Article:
You can bring me to the flowers, but not the flowers to me!

Photo by Gül Kurtaran on Unsplash

There was a dude
who bought a bouquet of roses

for a girl he really, really liked –

but the colours that leapt before her:
January’s spring! Quivering arrows;

hiding their thorns
in crinkled, silver foil

brought not joy – but, instead –
dismay to her eyes.

Then the girl said,

“Never mind this awful Valentine’s Day cliche,
but there’s something you have to know:

“you can bring me to the flowers,
but not the flowers to me!”

The dude, surprised by her words,
only had two words to offer: “But why?”

She continued, her mature stance belying
the terra-cotta freckles on her little hands:

“You see, my hands may bring them warmth,
but not the sustenance they truly need:

some water, sunshine, earthworms
to loosen the soil – or, even better – butterflies!

So leave them alone in the mucky dirt,
because that’s what they really, really like –

and bring me to the treetop walk instead,
because – my darling – that’s what I truly LIKE!”

© Zelda Reville

Happy Valentine’s Day, y’all!

Pro tip: not all women like flowers, not all flowers are like women. Enjoy.



An infinite keyboard,
on which raindrops
play their circular melodies –

instead of do-re-mi-fa-so,
or A-B-C-D and E

we hear ‘plip-plip-plop-plop’

and little sampans

in their
uncertain ways.

© Zelda Reville


NaPoWriMo #5 – Nature: An Observation


The silver thread
from a spider’s web

floating freely, in the air –

no longer entrapped
by Arachne’s fate,
though still able
to hold twice its weight;

and was thus welcomed,
with the outstretched hands
of the salty breeze.

It waved its farewell
to the spider,
who hastily started
repairing its abode.


The tiniest
hairline crack
from an opened door

that tears the black fabric,

running stitches of gold
into the feeble protests
of gloomy basements
on a hot summer’s day…

Could someone please ask Dad
to replace that light bulb?


The silhouette
of retreating figures
in the sunset,

from the ferocity
of the receding light –

adequate to keep
the colour of plaid shirts
from bleeding into sidewalks,

but not enough
to erase
their muddy footprints
from the football field!

© Zelda Reville

This is based on Day 5’s prompt on the NaPoWriMo blog – a poem based on the natural world. It goes on further to say that it could be about a particular animal or plant, but I like everything that I see, and favouritism isn’t my thing…so I bent the rules a little here, hehe

The Eagle

The eagle soars,

the gleam of green
that informs
of his departure

and the wings
spread apart,

its body
to accommodate
both black and white.

I am reminded
of the structure
of ovoid trapdoors

that hold their
empty, stubborn gaze

in the eyes of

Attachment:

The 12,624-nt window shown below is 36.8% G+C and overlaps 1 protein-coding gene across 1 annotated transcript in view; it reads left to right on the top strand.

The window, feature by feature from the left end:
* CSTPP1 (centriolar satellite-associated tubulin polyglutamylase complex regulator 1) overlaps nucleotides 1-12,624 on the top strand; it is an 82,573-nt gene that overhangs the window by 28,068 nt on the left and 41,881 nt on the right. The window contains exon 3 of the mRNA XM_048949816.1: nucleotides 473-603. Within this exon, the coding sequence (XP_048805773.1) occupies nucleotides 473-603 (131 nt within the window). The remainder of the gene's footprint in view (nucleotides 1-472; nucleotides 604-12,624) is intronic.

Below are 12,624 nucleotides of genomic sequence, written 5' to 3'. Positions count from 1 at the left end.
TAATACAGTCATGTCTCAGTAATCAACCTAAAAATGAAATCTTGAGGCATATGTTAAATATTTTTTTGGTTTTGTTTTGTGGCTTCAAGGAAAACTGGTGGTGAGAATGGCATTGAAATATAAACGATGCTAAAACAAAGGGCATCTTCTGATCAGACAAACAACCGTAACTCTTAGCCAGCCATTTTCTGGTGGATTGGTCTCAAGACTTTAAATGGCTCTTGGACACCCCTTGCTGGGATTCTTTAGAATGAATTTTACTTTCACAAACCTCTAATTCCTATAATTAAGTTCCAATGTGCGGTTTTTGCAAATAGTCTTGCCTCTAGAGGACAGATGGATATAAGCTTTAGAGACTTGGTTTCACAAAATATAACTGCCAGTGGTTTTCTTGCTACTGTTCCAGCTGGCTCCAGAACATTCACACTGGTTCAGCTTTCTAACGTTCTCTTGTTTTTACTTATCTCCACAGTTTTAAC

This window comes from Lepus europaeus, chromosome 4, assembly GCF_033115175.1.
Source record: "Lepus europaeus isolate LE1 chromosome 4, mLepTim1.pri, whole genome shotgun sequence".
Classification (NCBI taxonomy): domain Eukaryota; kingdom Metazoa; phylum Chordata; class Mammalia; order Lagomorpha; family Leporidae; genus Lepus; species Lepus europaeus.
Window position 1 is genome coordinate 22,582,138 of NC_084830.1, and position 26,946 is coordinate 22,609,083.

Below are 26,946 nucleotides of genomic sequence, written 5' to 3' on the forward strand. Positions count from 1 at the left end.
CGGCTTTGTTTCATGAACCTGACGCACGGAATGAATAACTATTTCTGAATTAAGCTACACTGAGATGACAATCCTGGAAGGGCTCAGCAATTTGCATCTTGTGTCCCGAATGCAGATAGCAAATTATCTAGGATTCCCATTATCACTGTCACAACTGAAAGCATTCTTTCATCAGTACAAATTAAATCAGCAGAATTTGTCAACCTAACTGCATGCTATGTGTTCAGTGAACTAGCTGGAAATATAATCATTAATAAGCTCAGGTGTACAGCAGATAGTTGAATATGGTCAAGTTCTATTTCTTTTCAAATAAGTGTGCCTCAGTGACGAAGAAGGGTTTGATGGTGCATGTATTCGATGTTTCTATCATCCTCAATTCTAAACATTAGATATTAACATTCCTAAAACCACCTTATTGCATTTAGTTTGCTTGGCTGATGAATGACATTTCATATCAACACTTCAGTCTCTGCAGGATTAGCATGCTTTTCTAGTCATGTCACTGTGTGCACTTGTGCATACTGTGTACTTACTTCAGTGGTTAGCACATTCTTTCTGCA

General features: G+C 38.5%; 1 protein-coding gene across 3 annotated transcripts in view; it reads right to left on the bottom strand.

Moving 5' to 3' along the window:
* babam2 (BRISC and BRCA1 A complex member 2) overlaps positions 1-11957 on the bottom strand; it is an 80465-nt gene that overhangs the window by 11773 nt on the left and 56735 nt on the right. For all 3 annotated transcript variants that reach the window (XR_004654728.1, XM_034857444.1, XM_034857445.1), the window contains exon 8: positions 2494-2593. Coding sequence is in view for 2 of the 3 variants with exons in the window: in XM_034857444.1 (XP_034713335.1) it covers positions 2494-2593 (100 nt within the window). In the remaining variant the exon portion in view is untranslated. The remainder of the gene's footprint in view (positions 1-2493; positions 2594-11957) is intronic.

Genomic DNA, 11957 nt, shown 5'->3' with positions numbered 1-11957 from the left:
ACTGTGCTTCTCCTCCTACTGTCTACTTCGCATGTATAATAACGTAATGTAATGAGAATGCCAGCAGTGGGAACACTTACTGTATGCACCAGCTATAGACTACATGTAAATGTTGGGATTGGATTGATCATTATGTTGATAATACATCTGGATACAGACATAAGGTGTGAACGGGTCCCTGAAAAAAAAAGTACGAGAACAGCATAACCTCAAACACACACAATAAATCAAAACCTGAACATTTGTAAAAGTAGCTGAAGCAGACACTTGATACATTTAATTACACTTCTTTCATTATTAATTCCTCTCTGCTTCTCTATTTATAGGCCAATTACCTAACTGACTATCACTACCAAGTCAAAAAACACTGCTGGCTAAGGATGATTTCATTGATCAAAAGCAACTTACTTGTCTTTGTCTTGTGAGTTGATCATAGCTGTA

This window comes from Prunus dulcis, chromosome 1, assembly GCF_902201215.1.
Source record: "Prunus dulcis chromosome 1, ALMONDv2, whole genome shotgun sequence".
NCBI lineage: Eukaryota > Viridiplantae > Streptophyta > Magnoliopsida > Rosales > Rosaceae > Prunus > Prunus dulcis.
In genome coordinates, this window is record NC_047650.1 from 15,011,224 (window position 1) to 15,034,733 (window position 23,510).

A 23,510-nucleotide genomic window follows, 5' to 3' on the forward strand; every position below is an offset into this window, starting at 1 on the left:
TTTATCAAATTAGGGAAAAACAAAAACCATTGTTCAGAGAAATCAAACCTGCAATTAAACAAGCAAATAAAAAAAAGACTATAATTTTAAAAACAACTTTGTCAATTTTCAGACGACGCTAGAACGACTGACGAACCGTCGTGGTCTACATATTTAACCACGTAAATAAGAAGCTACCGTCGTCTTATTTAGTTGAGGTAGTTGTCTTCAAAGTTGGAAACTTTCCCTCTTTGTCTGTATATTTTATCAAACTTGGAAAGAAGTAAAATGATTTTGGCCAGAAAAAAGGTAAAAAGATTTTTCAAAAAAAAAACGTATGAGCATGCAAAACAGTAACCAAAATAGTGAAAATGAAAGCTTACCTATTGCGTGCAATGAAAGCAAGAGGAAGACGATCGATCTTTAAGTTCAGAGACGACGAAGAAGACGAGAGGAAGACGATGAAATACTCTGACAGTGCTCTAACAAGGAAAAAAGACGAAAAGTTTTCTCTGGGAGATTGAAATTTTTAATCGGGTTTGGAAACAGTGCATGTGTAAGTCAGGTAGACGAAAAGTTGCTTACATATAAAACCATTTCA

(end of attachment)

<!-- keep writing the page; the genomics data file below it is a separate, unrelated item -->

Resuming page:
a 4-year old girl

who now
stares at me,
from beyond
a drifting cloud.

Her muslin dress
crinkles under
her feet
and dazzles my eyes –

that slow, sentient shift
in angelic light
split by prisms

and birthday parties past 30
sliding too easily
into depression.

What lies beyond
these troubadours
so whisper-soft;

yet stunningly voluble,

in that
lingering graze
of the fingertips
I sorely wished

belonged to mine?

© Zelda Reville

I like talking to unearthly muses who dance beyond my reach.


A desire
for a star

no longer


on the horizons…

like how the
flowers close
bitten petals,
one by one

in the moonlight’s glow.

in the cold morning –

the salt sting
waking tongues,

once dormant colours
to life.

Hands clasped

the mist shrouds
the mountains

as a newborn’s
bare head
is struck
by the sun.

© Zelda Reville

This was originally part of a scrap about the word ‘deciderate‘ buried in my notes for some time – I distinctly recall an article about constellations and this word was huddling amidst kooky constellation names. It sounded really pretty so…being true to form, I saved it for a rainy day 😄


月 (Moon)

Her smile

fallen blooms
of evening jasmine
still granting
cold concrete

chaste kisses

as she slowly
drew layers
of musk and lace

around a
voluptuous frame.

You held your gaze
with mine –

even as
skeletal trees
blotted out
your limpid orbs,

and buildings
swore to hide
your pregnant form
from desperate eyes.

I remember
when she
was once all mine,

galloping across
this dusty plain

dotted with
the seemingly
fewest of cares.

© Zelda Reville



I wish you could see
how the mushrooms poke
their white heads

through the cassopeia’s
browned sea of tears.

Do you think
it would make
for a comfy bed

to lay her down;

like these blankets
of creeping ivy

that weave
makeshift bird’s nests
in the spring?


Do you
that barn owl
whose face
appeared to me,

in many a fragment
from two or three dreams?

Not perched
on treetops
like how they do,

but stamped
in the grain of
that ornate cedar fringe?


Why must trees point
a perpetual why
to the cloudless sky?

How do these
5 o’ clock shadows
already ponderous

and why do
mosses grow
in places
where the lights
won’t reach?

I want to know

but when
I open a door,

another one
takes its place –


Opening a book
and closing yet another
won’t get you far,
my boy!

No use
that fig leaf
in tatters,

who sits
by the window-ledge,

for something
to happen…

© Zelda Reville

Nature, left wild to run and fly at its own pace. Like the planets that freely orbit in space…

End Of The Road – Robert Okaji

Another fantastic piece from Robert – profoundness uncovered within simplicity. The twists and the turns naturally unwind into the outback.


End of the Road (2002) Neither expected nor sought, truth arrives. One phrase, a minute turn of the wrist, and the beginning reverses itself, becomes vessel versus point, illuminating the reach: one sign, two paths. The agave. How far we’ve come to affect this place. Last season the flowers were gray and we knew […]

via End of the Road — O at the Edges